It is beyond time to reimagine the relationship between higher education and the federal student loan and grant programs, as well as the loan forgiveness, public service and income repayment plans that create confusion.
It is beyond repair and must be trashed.
There was a time the Pell grant was able to cover most of the tuition expense to attend a higher education institution. This is no longer the case. The Common Fund Higher Education Price Index (HEPI) estimates the average tuition inflation rate to be around 4.5% for next year. For those intimately involved with higher education and pricing, we know as the federal government increases the Pell amount, higher education factors the increased Pell into their planning for tuition increase. Meaning, although the Pell increases, there is zero benefit to the student.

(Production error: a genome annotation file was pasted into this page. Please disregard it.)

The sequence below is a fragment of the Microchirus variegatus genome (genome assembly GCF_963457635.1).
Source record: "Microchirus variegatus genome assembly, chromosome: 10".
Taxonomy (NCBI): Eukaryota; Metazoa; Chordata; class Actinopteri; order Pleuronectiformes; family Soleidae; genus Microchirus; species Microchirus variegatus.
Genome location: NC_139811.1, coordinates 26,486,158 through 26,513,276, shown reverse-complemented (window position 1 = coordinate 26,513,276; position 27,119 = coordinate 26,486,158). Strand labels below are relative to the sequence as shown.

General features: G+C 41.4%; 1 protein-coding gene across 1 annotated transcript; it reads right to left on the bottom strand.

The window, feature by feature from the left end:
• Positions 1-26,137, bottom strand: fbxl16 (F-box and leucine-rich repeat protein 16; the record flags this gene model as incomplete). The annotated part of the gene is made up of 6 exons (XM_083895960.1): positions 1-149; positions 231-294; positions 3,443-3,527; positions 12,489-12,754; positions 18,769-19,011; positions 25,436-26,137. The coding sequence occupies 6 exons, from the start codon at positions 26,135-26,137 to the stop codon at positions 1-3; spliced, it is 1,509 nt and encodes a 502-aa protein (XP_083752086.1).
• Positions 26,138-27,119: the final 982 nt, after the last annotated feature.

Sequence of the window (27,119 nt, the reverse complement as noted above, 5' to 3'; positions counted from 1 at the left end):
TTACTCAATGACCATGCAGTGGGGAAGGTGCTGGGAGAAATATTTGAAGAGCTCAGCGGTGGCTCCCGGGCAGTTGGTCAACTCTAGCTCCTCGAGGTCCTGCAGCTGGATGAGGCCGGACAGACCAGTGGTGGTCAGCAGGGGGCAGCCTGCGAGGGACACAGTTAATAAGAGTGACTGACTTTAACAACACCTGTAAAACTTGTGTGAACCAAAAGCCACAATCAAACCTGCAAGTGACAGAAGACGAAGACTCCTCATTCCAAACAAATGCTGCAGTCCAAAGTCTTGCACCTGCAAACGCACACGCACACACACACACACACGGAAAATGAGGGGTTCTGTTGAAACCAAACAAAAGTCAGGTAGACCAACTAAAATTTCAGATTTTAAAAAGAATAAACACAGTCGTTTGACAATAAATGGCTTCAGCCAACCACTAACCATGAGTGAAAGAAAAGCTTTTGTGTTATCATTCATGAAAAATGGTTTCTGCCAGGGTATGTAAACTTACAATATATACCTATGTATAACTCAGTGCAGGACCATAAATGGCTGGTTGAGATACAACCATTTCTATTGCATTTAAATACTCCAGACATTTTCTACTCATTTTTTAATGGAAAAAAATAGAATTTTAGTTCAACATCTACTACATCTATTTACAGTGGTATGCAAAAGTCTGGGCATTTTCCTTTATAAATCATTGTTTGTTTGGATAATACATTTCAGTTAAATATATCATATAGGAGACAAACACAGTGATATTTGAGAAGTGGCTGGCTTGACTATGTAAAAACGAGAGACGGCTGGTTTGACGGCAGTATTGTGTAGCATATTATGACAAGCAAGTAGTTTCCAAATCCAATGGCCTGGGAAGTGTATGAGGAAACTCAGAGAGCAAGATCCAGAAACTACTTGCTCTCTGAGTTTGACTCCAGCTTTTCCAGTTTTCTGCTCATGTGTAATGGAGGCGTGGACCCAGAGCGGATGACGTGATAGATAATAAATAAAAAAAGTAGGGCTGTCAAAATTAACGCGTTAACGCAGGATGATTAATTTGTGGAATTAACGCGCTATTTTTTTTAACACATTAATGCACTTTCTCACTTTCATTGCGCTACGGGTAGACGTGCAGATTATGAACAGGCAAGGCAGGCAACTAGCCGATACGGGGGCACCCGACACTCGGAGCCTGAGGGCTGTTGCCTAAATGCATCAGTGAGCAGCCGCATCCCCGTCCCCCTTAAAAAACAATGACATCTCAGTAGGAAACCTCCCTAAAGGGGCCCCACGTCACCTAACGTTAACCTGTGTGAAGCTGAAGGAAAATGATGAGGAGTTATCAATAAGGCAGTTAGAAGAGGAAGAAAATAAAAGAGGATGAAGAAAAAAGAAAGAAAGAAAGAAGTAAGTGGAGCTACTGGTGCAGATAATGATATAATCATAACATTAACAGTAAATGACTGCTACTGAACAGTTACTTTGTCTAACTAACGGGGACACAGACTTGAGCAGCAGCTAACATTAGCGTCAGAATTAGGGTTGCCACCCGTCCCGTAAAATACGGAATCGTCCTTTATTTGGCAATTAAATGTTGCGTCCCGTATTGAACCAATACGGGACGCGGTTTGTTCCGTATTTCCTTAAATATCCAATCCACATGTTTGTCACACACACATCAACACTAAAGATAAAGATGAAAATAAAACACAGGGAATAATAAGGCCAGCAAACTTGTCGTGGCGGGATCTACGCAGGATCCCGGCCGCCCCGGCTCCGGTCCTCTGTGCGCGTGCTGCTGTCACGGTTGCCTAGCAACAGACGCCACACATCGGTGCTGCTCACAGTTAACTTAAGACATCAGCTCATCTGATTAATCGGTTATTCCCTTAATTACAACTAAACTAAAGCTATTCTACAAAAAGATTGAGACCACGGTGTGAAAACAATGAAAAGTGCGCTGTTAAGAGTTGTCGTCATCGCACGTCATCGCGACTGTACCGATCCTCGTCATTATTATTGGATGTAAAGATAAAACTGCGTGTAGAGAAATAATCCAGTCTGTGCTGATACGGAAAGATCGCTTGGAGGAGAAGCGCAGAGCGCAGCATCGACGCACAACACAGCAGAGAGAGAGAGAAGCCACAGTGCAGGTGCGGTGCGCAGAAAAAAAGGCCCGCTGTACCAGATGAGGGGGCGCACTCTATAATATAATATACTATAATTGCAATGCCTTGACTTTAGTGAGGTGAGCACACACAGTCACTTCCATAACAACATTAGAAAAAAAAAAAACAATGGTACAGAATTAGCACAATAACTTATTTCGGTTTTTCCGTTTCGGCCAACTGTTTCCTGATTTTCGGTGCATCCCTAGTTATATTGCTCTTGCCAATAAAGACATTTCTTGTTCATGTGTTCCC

It is time for the federal government to get out of the business of education loans, loan forgiveness programs, income repayment plans and dept forgiveness. It will be less expensive to provide a free community college education.
In lieu of education loans, the federal government must make public community college free to all students and adults pursuing a sub-baccalaureate credential. The federal government would cover the full cost of attendance including tuition, fees, books, computer, supplies, etc. as required by the community college.
The model eliminates the need for state-funded last-dollar scholarships. However, those funds are redirected to provide a subsidy to students requiring childcare, food, or transportation. Thereby addressing issues students often identify as reasons for dropping out or prolonging the time to degree completion.
The proposal for free community college education provides opportunity to all students and adults by starting and completing at a community college. Federal regulations on gainful employment provide assurance majors like cosmetology or majors with projected compensation below the poverty level are not eligible with this initiative.